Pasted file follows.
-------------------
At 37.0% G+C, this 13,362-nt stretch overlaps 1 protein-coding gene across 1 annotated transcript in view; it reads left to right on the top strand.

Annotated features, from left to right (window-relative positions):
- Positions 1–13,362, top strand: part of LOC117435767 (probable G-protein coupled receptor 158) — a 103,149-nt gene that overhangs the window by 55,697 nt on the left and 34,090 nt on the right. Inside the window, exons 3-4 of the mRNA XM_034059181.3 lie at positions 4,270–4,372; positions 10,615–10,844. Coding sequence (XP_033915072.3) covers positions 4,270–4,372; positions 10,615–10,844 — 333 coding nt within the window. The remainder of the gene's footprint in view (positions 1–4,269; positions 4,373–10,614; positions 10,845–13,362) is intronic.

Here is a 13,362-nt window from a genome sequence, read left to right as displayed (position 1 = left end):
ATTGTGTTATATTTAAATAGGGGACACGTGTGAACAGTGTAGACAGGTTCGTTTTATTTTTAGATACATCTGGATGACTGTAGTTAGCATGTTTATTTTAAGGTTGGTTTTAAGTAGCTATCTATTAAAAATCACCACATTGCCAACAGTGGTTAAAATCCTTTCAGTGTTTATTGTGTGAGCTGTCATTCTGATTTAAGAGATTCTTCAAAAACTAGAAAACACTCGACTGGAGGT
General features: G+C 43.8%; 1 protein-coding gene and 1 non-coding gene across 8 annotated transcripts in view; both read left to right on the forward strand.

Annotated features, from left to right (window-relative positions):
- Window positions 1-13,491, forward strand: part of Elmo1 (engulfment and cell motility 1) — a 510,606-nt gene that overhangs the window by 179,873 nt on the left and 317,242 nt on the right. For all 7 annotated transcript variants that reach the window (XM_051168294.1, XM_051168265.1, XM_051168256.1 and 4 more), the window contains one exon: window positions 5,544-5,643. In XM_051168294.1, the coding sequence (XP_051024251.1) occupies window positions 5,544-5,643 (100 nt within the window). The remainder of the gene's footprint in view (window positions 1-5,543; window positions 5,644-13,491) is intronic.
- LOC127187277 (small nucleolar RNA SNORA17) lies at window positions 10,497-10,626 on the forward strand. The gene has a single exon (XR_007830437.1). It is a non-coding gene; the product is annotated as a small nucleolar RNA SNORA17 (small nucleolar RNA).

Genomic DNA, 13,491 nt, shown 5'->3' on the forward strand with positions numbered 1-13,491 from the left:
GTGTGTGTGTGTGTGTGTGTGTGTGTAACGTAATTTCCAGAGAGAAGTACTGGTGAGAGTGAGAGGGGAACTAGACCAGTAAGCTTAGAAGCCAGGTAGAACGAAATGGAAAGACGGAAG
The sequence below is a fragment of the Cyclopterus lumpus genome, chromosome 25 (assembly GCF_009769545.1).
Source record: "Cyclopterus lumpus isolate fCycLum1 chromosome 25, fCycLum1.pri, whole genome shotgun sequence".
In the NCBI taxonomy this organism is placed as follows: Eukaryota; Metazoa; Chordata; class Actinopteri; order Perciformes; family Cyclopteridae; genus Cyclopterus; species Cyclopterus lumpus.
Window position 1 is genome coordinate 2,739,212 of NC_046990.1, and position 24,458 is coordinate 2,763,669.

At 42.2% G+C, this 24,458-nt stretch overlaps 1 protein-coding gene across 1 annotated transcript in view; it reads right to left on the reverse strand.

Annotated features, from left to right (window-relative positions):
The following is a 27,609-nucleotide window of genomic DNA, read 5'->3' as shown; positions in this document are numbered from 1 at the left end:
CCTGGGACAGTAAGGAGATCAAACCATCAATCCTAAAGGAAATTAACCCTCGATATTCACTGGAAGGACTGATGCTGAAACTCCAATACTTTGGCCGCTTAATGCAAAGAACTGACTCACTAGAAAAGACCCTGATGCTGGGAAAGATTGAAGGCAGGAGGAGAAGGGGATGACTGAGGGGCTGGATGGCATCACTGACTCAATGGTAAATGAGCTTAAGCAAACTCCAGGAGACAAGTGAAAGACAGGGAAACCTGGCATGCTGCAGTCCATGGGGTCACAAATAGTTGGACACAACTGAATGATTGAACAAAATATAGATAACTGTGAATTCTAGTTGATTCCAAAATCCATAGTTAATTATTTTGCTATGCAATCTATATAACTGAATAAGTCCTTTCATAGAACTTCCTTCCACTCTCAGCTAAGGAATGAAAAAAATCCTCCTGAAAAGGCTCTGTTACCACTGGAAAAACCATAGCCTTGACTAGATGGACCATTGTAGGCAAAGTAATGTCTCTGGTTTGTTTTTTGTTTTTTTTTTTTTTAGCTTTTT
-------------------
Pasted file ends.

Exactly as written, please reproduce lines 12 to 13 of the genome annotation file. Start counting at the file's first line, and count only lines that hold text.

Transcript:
The sequence below is a fragment of the Cyclopterus lumpus genome, chromosome 25 (assembly GCF_009769545.1).
Source record: "Cyclopterus lumpus isolate fCycLum1 chromosome 25, fCycLum1.pri, whole genome shotgun sequence".